This Woman Is Exploring Deep Caves to Find Ancient Antibiotic Resistance

"Hazel’s like the Lara Croft of microbiology.”
April 18, 2018, 1:49pm

This story appears in VICE magazine's Dystopia and Utopia Issue. Click HERE to subscribe to VICE magazine.

After exploring a cave, your clothes take on a certain smell. It’s earthy, the essence of dirt and dampness. Some cavers like to pick up their coveralls and take a deep sniff to get a caving fix between trips. They covet the smell, protect it.

Hazel Barton doesn’t do this. She’s an avid caver, but she’s also a microbiologist. She knows that the smell comes from compounds made by a microbial phyla called Actinomycete, which decomposes organic materials. Before entering a cave, she washes those bugs away, ties back her auburn hair, and takes care not to spill a single crumb of food—it can feed a million microbes for months. She needs to be as clean and unobtrusive as possible.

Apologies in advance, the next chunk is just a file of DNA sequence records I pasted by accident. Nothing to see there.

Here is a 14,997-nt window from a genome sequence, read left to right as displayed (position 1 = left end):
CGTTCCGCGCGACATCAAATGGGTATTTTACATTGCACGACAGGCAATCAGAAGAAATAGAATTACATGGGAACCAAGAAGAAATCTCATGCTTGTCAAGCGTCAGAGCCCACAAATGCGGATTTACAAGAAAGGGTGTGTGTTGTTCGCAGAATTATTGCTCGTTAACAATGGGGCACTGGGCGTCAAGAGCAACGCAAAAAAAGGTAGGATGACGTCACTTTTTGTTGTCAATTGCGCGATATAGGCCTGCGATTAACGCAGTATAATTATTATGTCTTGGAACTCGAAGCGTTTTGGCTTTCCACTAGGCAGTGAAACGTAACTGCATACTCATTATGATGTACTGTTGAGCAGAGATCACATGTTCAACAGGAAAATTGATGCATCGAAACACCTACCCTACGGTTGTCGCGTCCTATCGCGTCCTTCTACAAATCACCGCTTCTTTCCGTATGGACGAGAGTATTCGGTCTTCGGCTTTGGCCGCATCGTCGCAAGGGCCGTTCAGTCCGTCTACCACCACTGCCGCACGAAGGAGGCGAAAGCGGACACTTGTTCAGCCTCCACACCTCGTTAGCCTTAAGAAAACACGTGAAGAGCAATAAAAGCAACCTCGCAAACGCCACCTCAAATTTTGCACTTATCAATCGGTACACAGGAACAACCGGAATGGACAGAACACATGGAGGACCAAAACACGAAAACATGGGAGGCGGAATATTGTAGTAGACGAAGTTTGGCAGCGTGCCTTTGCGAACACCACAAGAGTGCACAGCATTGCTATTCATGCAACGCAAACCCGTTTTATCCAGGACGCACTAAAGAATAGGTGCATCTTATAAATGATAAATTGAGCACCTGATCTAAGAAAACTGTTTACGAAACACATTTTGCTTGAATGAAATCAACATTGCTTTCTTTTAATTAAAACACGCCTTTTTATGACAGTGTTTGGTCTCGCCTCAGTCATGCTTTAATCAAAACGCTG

Deep in the recesses of the earth, she’s not just caving for the thrill; she’s also collecting microbes whose lack of outside contamination is their greatest asset and that could help us deal with a growing threat: antibiotic resistance. Continue reading on Tonic.